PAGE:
The Gilroy City Council unanimously approved the last phase of the North Hecker Pass project at its Aug. 6 meeting. The project will build 72 single-family homes on the east side of Hecker Pass Road and is part of the larger Hecker Pass Specific Plan.
The city Planning Commission had accepted the plans for this development at a June 7 meeting, requesting only minor amendments. The commission was concerned with parking at the new neighborhood park, and unsure if the uphill topography would allow all residents to easily walk to the space.
What exactly those designated parking spaces will look like will be discussed at future meetings between the city and the developers and monitored by the homeowner’s association. The commission also suggested the council mandate that the park must be completed at the time of the 37th dwelling’s completion.
The council also chose to amend the plans to include a disclosure to families purchasing the homes, making clear which schools children would be attending and that no busing system would be available. The council vote gave the green light for Meritage Homes to begin work on the project.
When driving on Hecker Pass Road west of Santa Teresa, the sign for the Hecker Pass North development is surrounded by large piles of dirt. According to developer Skip Spiering, this is utility work being done to prepare for the roundabout that will eventually slow traffic in the middle of CA Highway 152 to help mitigate traffic coming from developments on both sides of the highway.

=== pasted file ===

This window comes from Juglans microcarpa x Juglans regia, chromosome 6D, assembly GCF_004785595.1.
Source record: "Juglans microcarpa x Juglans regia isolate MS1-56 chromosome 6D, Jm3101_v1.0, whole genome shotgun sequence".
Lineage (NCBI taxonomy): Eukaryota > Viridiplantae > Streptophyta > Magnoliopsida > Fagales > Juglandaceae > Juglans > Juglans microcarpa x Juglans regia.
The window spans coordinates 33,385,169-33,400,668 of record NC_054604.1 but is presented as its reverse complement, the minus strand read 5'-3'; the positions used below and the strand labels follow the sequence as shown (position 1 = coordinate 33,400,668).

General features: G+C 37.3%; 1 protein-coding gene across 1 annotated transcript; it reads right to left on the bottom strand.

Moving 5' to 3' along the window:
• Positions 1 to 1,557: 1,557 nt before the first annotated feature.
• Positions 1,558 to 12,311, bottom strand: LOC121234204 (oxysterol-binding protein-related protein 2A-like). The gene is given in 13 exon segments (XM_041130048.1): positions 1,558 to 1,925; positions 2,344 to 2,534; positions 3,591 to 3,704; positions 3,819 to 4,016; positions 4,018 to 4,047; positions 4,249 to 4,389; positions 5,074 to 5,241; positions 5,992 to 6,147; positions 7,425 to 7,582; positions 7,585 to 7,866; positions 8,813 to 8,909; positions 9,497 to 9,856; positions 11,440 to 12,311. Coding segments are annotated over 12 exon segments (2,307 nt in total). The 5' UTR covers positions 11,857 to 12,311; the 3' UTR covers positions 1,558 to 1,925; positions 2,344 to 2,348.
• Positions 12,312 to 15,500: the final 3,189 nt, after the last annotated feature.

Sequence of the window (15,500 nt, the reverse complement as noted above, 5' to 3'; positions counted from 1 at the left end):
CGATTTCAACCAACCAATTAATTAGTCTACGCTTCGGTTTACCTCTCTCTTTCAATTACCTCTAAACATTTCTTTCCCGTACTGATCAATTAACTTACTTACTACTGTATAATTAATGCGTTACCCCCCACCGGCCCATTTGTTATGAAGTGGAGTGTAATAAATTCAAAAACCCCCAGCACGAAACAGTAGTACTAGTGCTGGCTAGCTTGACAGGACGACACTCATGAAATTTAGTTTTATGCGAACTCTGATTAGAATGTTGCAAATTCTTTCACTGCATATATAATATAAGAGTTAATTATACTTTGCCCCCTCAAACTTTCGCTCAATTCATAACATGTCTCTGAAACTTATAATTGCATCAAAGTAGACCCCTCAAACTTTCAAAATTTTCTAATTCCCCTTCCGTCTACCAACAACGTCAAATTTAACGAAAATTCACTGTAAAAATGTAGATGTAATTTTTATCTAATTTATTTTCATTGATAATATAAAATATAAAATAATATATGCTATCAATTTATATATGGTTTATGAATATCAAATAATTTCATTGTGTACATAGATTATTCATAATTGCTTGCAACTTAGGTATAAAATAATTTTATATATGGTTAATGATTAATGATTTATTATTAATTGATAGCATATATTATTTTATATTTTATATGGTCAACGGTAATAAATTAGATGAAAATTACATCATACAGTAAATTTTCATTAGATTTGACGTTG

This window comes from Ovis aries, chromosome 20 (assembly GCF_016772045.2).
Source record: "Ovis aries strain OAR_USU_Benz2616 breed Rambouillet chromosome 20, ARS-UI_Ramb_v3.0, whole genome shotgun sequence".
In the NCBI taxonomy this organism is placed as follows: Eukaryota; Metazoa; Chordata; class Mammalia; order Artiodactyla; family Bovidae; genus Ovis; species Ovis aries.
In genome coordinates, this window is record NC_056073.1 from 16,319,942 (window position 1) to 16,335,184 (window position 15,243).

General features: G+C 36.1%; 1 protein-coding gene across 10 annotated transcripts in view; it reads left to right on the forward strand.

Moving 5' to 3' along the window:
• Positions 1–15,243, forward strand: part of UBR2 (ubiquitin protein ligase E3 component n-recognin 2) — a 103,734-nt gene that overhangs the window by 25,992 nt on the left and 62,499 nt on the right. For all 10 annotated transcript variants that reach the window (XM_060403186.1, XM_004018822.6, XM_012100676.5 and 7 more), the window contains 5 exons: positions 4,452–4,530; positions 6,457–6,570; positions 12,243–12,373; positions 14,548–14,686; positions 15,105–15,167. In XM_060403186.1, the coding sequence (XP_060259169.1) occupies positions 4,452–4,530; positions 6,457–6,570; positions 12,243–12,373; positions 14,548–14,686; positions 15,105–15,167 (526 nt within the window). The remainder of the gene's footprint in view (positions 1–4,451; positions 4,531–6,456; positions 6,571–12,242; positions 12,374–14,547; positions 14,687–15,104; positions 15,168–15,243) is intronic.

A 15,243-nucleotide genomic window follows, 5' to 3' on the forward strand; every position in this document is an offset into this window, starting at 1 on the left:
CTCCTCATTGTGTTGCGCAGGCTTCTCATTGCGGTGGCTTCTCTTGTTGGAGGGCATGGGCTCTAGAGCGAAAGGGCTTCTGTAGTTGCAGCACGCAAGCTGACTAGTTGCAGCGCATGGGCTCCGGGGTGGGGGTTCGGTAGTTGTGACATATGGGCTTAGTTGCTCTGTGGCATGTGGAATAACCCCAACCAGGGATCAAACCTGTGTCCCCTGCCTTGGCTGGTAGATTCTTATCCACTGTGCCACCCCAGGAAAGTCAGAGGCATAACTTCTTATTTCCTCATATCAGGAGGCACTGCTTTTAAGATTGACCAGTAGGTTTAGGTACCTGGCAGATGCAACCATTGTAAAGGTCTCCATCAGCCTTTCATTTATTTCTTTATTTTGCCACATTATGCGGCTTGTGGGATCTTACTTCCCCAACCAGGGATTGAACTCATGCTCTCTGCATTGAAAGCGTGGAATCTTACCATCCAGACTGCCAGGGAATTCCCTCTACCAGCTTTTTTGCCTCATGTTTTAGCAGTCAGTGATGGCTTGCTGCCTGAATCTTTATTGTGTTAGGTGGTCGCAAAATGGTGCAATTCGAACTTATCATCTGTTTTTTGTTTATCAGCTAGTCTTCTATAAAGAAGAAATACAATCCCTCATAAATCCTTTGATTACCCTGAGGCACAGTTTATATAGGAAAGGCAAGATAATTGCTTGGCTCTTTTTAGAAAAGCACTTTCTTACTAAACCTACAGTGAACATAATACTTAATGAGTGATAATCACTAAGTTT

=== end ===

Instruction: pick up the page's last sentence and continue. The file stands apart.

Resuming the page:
Spiering said that Meritage Homes has begun the utility work on the roundabout.
The proposed area for the homes sits between the Gilroy Municipal Golf Course and Santa Teresa Boulevard. The 72-home development was originally designated to have 57 housing units, but developers have transferred 15 units from other housing clusters being developed along Hecker Pass.
Four architectural styles will be included in the North cluster: Spanish Craftsman, French Country, Farmhouse and Mediterranean. At the Aug. 6 meeting the council and public were shown illustrations of each of the home styles.
O’Strander said that following the City Council vote, the developer may begin work on the project, but plans must comply with what was approved by the council.
Don DeLorenzo, operator of the Gilroy Municipal Golf Course, spoke in favor of the project at the meeting. He said Spiering “has really shown (himself) to be a good neighbor of the city golf course.”
Developers agreed to give the golf course $175,000 in anticipation of possible closure or disruptions that may be caused by construction.
Proceeding his vote, Councilmember Peter Leroe-Muñoz said, “This development exceeds the standards we hold for this region.”
On July 2 the City Council narrowly approved plans for another segment of the Hecker Pass development, across Highway 152 from the new houses. The “agri-tourist” development drew opposition from a standing-room-only crowd at the meeting, and eventually was approved 4-3.
Susan Mister, Gilroy community member, spoke against the development at the Aug. 6 meeting and said she did not want the North cluster approval to proceed the same way the “agri-tourist” development had.
“I strongly urge you to take your time with this project,” said Mister. She urged the council to vote against the additional 15 homes transferred to the North cluster.